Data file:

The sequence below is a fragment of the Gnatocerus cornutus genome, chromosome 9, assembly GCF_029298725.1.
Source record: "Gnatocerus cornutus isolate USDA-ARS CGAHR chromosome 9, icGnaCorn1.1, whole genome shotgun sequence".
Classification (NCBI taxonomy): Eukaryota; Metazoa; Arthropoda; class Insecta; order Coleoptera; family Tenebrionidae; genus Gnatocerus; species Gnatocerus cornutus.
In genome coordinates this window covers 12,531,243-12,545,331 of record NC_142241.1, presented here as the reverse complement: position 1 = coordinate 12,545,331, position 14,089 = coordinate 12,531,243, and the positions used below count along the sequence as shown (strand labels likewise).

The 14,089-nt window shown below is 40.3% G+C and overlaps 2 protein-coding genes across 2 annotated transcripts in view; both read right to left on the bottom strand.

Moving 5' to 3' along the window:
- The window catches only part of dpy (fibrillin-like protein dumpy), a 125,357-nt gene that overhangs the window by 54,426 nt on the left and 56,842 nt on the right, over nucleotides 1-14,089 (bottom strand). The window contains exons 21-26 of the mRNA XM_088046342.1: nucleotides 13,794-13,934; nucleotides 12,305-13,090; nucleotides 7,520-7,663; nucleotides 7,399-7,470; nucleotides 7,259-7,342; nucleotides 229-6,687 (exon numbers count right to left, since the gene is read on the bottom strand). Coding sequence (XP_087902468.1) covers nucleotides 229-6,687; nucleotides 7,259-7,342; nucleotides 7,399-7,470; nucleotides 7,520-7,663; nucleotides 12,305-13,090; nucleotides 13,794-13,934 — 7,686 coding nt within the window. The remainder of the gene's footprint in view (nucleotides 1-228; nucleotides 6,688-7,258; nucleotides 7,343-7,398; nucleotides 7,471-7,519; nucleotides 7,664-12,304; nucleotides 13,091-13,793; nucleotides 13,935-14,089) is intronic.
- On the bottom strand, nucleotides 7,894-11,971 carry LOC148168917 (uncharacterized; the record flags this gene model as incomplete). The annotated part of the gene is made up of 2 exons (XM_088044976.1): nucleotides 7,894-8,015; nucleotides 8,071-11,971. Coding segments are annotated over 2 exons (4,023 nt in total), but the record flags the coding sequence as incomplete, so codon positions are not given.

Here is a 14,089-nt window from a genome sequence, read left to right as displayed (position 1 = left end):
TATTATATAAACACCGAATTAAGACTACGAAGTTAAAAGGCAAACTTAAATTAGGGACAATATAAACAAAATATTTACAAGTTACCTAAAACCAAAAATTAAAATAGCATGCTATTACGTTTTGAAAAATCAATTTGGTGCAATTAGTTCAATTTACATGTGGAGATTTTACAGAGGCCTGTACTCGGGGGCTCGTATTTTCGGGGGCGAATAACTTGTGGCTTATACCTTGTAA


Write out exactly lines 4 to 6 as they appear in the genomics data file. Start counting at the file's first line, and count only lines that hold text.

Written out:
In genome coordinates this window covers 12,531,243-12,545,331 of record NC_142241.1, presented here as the reverse complement: position 1 = coordinate 12,545,331, position 14,089 = coordinate 12,531,243, and the positions used below count along the sequence as shown (strand labels likewise).

The 14,089-nt window shown below is 40.3% G+C and overlaps 2 protein-coding genes across 2 annotated transcripts in view; both read right to left on the bottom strand.

Moving 5' to 3' along the window: